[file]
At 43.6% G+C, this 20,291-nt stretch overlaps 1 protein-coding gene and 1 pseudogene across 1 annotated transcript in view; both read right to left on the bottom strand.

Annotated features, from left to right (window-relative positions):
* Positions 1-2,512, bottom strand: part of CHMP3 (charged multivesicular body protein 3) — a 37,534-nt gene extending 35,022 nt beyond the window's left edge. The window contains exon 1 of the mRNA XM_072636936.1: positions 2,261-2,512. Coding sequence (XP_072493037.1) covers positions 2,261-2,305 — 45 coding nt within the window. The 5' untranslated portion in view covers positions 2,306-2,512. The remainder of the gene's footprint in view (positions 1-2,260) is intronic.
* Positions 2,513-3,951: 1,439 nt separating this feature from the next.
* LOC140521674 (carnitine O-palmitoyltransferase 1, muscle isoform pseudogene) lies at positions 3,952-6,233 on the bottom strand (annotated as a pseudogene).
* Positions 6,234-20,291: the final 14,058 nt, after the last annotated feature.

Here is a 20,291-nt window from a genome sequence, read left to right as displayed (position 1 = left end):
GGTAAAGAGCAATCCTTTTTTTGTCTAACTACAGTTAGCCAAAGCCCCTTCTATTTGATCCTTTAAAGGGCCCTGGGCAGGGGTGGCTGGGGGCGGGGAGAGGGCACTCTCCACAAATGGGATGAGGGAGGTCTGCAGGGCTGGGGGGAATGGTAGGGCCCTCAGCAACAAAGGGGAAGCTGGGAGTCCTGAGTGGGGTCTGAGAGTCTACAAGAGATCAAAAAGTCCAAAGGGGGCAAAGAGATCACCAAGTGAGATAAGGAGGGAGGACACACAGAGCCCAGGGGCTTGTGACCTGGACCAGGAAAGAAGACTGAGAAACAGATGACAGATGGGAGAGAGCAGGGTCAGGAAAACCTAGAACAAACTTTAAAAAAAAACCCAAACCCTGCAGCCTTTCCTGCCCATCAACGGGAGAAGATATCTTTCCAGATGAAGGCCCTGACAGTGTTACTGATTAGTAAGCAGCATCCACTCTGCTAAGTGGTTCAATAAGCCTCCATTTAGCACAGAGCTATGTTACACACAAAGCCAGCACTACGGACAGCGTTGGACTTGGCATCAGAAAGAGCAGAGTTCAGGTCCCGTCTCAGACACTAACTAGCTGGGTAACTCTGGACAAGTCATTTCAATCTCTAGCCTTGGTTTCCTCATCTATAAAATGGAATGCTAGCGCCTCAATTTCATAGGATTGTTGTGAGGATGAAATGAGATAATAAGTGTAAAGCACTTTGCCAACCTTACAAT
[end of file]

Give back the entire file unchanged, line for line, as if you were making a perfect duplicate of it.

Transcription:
At 43.6% G+C, this 20,291-nt stretch overlaps 1 protein-coding gene and 1 pseudogene across 1 annotated transcript in view; both read right to left on the bottom strand.

Annotated features, from left to right (window-relative positions):
* Positions 1-2,512, bottom strand: part of CHMP3 (charged multivesicular body protein 3) — a 37,534-nt gene extending 35,022 nt beyond the window's left edge. The window contains exon 1 of the mRNA XM_072636936.1: positions 2,261-2,512. Coding sequence (XP_072493037.1) covers positions 2,261-2,305 — 45 coding nt within the window. The 5' untranslated portion in view covers positions 2,306-2,512. The remainder of the gene's footprint in view (positions 1-2,260) is intronic.
* Positions 2,513-3,951: 1,439 nt separating this feature from the next.
* LOC140521674 (carnitine O-palmitoyltransferase 1, muscle isoform pseudogene) lies at positions 3,952-6,233 on the bottom strand (annotated as a pseudogene).
* Positions 6,234-20,291: the final 14,058 nt, after the last annotated feature.

Here is a 20,291-nt window from a genome sequence, read left to right as displayed (position 1 = left end):
GGTAAAGAGCAATCCTTTTTTTGTCTAACTACAGTTAGCCAAAGCCCCTTCTATTTGATCCTTTAAAGGGCCCTGGGCAGGGGTGGCTGGGGGCGGGGAGAGGGCACTCTCCACAAATGGGATGAGGGAGGTCTGCAGGGCTGGGGGGAATGGTAGGGCCCTCAGCAACAAAGGGGAAGCTGGGAGTCCTGAGTGGGGTCTGAGAGTCTACAAGAGATCAAAAAGTCCAAAGGGGGCAAAGAGATCACCAAGTGAGATAAGGAGGGAGGACACACAGAGCCCAGGGGCTTGTGACCTGGACCAGGAAAGAAGACTGAGAAACAGATGACAGATGGGAGAGAGCAGGGTCAGGAAAACCTAGAACAAACTTTAAAAAAAAACCCAAACCCTGCAGCCTTTCCTGCCCATCAACGGGAGAAGATATCTTTCCAGATGAAGGCCCTGACAGTGTTACTGATTAGTAAGCAGCATCCACTCTGCTAAGTGGTTCAATAAGCCTCCATTTAGCACAGAGCTATGTTACACACAAAGCCAGCACTACGGACAGCGTTGGACTTGGCATCAGAAAGAGCAGAGTTCAGGTCCCGTCTCAGACACTAACTAGCTGGGTAACTCTGGACAAGTCATTTCAATCTCTAGCCTTGGTTTCCTCATCTATAAAATGGAATGCTAGCGCCTCAATTTCATAGGATTGTTGTGAGGATGAAATGAGATAATAAGTGTAAAGCACTTTGCCAACCTTACAAT